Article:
One Song/Three Versions – Love Hurts

When I first heard that the great filmmaker Ken Burns had done a documentary on country music, I wasn’t particularly enthused. There are some country (and country-rock) songs I like but overall I am not a huge fan. I decided to give it a shot anyway and boy am I glad I did.

I’m somewhat of an amateur historian of music anyway and this was a history lesson and a half. It filled in a lot of gaps in my knowledge. And let us not forget that “hillbilly” music intersected with blues and became rockabilly. Last time I checked you could still see the whole series at least here in the States on PBS online.

In many ways, the series did less of an introduction of new people to me and more fleshing out of people I’d heard of. For example, Felice and Boudleaux Bryant. I will quote here from the Performing Songwriter blog:

In the spring of 1945, 19-year-old Matilda Genevieve Scaduto was working as an elevator operator at the Schroeder Hotel in Milwaukee. One afternoon, she struck up a conversation with one of the guests, a musician from Georgia with the poetic name of Diadorius Boudleaux Bryant. Five days later, Matilda (Felice was Boudleaux’s pet name for her) and Boudleaux ran off together and one of the great songwriting partnerships was born.

Over the next 30 years, the couple would write nearly 6,000 songs together, selling over 200 million records with artists such as Roy Orbison, Tony Bennett, Dean Martin, Buddy Holly, Eddy Arnold, Bobbie Gentry, Gram Parsons, Simon & Garfunkel and most memorably, the Everly Brothers. The Bryants’ list of classics includes “Bye Bye Love,” “All I Have to Do Is Dream,*” “Wake Up Little Susie,” “Love Hurts” and “Rocky Top.”

“Their stuff fit us like a glove because it was designed to fit,” said Don Everly. “Boudleaux would sit down and talk with us. A lot of his songs were written because he was getting inside our heads—trying to find out where we were going, what we wanted, what words were right.”

“They were masters,” added Phil Everly. “Anybody would be a fool not to watch how they did it. That’s the level that you wanted to be at. I learned more from them than from anybody.”

Roy Orbison actually had the first hit with “Love Hurts” and you should check that one out too. But I’ll go with the Everlys here since their version is nice and they’re so linked in with the Bryants:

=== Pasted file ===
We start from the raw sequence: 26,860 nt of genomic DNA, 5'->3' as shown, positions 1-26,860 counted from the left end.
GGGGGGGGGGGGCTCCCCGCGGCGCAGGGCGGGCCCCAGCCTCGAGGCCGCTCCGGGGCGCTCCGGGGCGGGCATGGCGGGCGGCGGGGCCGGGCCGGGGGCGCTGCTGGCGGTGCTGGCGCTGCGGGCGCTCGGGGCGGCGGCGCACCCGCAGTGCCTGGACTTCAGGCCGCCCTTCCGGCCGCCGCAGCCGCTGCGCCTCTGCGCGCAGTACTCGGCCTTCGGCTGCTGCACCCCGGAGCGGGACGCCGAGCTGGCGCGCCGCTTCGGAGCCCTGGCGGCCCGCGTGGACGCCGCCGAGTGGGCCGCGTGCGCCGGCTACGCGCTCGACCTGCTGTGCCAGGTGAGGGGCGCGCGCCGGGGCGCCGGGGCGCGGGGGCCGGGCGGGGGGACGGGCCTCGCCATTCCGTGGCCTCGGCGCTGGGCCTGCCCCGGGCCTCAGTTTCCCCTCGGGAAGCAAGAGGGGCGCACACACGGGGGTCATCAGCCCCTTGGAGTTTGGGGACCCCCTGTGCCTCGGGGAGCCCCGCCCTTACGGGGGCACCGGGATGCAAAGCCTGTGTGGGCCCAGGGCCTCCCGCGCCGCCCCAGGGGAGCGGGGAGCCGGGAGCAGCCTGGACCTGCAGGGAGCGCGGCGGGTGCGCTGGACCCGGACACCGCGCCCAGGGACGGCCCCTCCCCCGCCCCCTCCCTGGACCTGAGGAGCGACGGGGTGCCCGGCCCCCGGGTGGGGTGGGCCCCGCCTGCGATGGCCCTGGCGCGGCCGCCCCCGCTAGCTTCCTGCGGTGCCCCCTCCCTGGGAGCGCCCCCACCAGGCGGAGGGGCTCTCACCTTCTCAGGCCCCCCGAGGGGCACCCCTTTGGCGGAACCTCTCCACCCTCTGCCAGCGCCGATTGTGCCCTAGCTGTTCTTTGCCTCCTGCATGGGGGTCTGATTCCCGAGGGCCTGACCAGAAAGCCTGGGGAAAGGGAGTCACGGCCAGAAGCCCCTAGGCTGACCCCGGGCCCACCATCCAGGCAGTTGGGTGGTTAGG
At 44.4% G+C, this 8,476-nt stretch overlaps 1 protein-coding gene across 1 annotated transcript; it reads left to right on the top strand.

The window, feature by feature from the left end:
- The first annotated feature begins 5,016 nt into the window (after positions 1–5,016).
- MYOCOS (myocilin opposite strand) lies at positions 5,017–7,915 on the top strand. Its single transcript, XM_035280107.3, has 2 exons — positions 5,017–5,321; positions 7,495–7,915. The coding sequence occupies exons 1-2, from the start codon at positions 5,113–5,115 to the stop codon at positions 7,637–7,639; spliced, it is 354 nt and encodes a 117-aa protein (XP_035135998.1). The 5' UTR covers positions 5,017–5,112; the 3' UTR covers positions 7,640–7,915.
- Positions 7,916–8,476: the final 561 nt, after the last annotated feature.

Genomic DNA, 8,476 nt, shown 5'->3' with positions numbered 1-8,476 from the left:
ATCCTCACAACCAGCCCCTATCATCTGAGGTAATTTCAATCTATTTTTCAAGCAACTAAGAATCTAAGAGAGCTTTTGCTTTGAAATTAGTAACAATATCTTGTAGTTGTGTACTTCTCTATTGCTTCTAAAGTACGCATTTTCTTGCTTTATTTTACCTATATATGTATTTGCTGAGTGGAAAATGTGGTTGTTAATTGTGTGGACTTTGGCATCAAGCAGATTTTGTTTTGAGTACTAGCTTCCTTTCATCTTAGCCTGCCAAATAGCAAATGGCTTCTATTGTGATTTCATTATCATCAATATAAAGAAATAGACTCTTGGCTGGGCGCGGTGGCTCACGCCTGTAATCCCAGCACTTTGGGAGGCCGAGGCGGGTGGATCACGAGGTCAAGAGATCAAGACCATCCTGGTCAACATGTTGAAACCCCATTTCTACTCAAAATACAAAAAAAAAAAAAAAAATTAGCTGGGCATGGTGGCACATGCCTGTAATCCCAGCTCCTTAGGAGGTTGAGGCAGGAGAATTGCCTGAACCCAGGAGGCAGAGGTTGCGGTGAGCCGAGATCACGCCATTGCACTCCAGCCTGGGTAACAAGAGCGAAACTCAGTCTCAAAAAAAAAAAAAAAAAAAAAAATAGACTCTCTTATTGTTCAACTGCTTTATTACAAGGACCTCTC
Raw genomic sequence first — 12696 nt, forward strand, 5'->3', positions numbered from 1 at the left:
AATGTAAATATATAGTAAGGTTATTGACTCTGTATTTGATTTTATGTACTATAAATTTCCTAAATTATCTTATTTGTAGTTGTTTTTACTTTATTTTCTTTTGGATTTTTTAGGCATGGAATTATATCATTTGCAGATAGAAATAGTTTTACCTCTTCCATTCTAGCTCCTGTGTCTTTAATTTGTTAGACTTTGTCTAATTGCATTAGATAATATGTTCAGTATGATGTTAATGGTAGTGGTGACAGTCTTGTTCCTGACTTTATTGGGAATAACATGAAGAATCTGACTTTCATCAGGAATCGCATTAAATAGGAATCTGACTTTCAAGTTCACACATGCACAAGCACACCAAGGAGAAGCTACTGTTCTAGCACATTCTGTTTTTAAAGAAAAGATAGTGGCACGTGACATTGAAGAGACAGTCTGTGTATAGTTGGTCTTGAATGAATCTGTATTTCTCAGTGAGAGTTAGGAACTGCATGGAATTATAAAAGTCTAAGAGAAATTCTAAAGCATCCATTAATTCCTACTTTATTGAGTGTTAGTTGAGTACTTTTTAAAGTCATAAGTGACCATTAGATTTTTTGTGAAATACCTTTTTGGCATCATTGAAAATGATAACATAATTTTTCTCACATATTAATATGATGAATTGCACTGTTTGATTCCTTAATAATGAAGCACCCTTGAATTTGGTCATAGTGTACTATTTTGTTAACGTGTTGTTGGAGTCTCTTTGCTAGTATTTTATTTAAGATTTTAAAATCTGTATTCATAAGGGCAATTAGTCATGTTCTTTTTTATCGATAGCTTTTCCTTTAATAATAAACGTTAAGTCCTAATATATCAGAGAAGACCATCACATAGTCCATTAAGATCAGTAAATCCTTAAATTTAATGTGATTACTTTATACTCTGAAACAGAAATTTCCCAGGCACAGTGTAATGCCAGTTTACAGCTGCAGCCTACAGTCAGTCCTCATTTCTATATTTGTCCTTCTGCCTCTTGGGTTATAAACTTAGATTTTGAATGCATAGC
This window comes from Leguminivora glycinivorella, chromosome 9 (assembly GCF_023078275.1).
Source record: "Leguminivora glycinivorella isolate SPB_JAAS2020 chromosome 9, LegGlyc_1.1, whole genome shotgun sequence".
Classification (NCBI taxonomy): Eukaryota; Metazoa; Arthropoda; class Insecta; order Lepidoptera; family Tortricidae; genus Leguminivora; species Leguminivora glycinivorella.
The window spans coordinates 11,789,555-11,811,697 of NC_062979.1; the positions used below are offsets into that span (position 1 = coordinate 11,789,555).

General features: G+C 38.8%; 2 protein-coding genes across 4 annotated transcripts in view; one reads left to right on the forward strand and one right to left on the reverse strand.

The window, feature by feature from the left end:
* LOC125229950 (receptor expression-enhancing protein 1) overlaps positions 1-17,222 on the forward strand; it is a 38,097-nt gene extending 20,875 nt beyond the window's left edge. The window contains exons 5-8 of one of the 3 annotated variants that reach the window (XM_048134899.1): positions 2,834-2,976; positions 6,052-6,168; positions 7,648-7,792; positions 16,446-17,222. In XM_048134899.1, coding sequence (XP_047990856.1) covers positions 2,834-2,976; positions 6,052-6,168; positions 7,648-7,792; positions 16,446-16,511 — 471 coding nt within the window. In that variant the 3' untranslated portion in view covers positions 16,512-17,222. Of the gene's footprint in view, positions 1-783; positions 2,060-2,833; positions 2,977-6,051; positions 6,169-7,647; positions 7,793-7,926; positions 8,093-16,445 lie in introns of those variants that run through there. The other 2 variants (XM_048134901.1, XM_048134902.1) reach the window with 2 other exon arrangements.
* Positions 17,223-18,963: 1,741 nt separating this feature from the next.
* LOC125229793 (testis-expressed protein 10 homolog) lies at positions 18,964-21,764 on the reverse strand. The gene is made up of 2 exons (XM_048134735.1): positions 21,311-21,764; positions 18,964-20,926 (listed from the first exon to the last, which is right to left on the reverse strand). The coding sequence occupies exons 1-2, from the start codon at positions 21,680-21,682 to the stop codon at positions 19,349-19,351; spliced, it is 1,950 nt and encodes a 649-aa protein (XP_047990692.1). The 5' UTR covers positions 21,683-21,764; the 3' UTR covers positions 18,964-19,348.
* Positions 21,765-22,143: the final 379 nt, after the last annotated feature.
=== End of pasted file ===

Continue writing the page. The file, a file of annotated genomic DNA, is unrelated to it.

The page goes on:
Spotify link

Per Wikipedia, “They tried to sell their compositions to a number of country music artists but were either ignored or rejected until Little Jimmy Dickens recorded their song “Country Boy.” It went to #7 on the country charts in 1948 and opened the door to a working relationship with Fred Rose at Acuff-Rose Music in Nashville, Tennessee.”

So given that their first hit was a country tune, for the second version, I nominate the one from Gram Parsons’ second and final solo album, Grievous Angel. The album was released posthumously in early 1974, four months after his death from a drug overdose.

Parsons is not only a key figure in country-rock history, but he is also the guy who was a key player (per Burns’ documentary) in converting Emmylou Harris from a folkie to a country gal. Here is their duet:

Spotify link

And so inevitably, we come to the version that I bet a lot of you thought was an original. I know I did. Despite my predilection for early rockers I’d never heard the Everlys version, never heard Roy Orbison’s. I’d never heard of it before the Scottish band Nazareth did it.

Per Wikipedia, “The Nazareth version is the most popular version of the song and the only rendition to become a hit single in the United States, reaching No. 8 on the Billboard Hot 100 in early 1976. Nazareth’s version was an international hit, peaking at No. 1 in Canada, the Netherlands, Belgium, South Africa, and Norway.” (Jim Capaldi of Traffic had a hit with it in the UK as well.)

Nazareth is a hard rock band and so theirs is performed more like a heavy power ballad. It comes from the album Hair of the Dog whose title song is a great bit of ballsy rock (later covered by Guns ‘N Roses):

Spotify link

Per Performing Songwriter, Felice and Boudleux’s chart run continued from the ’60s through the ’80s with hits by Charley Pride, Glen Campbell, Joe Stampley, and Moe Bandy. By the time Boudleaux passed away in 1987, they’d had over 1,500 recordings of their songs.

Felice continued to collaborate with various writers, and at the time of her death in 2003, was working on a one-woman play. The pair were inducted into both the Songwriters Hall of Fame and the Country Music Hall of Fame.

*Boudleaux wrote “All I Have To Do is Dream” for Felice who says she dreamed of him before meeting him. Now *that’s* romantic.

22 thoughts on “One Song/Three Versions – Love Hurts

    1. I wasn’t a big fan of the Nazareth version either but it was a bit of an earworm. I heard Jim Capaldi’s version and found it disappointingly sappy given his Traffic pedigree. But the world knows the Nazareth version and others often cover their cover.

      Liked by 1 person

  1. The cover of Nazareth is not quite “A Whiter Shade Of Pale”, but I do like it. The melodies don’t seem to tire, which means they consistently sound nice all the way through.

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      1. Sure, the Nazareth version sounds a bit bombastic, but when you are young (and love hurts) may the smoky, straightfoward voice of Dan McCafferty just be right for you. Otherwise, I prefer the Everly version.

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  2. Fantastic Doc. I thought of you when Burns covered Felice and Boudleaux. What a cool story they were and good on you for picking up on it. Parsons version with Harris was my hook into the tune. They just sound so good together.
    The whole Everly connection is gold. I seen them twice and both times they knocked it out of the park. The band they had at the time, led by Albert Lee were second to none. (we already talked about the influence on the Beatles). Those two guys sound perfect to my ear. Good on you for picking this out of the series and giving it some love.